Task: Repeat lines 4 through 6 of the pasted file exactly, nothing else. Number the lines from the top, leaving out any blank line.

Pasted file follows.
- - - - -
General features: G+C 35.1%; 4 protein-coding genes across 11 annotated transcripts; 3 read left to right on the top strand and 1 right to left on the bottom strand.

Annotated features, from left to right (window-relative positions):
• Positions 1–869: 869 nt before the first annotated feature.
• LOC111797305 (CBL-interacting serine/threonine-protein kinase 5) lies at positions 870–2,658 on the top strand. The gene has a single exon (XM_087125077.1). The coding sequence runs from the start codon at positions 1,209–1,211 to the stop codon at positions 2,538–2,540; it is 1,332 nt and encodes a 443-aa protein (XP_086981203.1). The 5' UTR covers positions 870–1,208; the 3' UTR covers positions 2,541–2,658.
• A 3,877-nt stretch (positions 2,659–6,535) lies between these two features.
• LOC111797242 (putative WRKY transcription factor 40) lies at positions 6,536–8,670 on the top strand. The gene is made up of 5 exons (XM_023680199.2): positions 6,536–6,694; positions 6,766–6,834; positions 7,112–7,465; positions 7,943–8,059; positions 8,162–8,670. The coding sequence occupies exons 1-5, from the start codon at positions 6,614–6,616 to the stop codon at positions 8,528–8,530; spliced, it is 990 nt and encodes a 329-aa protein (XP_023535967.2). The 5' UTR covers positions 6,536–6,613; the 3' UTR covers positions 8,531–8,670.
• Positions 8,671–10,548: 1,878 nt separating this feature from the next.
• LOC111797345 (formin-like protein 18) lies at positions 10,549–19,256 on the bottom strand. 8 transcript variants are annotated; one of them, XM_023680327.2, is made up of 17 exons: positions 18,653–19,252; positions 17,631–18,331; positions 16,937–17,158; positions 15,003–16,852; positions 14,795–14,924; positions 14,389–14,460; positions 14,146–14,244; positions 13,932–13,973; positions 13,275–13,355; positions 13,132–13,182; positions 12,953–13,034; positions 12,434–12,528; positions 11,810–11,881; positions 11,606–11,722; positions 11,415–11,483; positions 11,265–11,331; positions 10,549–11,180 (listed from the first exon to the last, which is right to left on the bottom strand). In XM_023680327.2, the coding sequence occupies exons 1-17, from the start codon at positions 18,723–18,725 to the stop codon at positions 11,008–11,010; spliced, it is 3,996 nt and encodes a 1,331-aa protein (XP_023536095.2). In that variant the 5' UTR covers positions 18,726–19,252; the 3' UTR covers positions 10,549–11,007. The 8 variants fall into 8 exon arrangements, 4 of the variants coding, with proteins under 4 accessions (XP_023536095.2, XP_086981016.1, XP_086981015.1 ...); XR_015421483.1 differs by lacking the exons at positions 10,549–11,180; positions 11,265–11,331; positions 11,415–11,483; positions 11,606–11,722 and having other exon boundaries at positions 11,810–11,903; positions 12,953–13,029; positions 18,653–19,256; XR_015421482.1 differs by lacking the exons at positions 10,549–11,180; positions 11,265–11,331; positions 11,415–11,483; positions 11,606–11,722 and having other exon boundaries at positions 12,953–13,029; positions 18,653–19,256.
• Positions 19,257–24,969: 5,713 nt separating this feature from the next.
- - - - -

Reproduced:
• LOC111797305 (CBL-interacting serine/threonine-protein kinase 5) lies at positions 870–2,658 on the top strand. The gene has a single exon (XM_087125077.1). The coding sequence runs from the start codon at positions 1,209–1,211 to the stop codon at positions 2,538–2,540; it is 1,332 nt and encodes a 443-aa protein (XP_086981203.1). The 5' UTR covers positions 870–1,208; the 3' UTR covers positions 2,541–2,658.
• A 3,877-nt stretch (positions 2,659–6,535) lies between these two features.
• LOC111797242 (putative WRKY transcription factor 40) lies at positions 6,536–8,670 on the top strand. The gene is made up of 5 exons (XM_023680199.2): positions 6,536–6,694; positions 6,766–6,834; positions 7,112–7,465; positions 7,943–8,059; positions 8,162–8,670. The coding sequence occupies exons 1-5, from the start codon at positions 6,614–6,616 to the stop codon at positions 8,528–8,530; spliced, it is 990 nt and encodes a 329-aa protein (XP_023535967.2). The 5' UTR covers positions 6,536–6,613; the 3' UTR covers positions 8,531–8,670.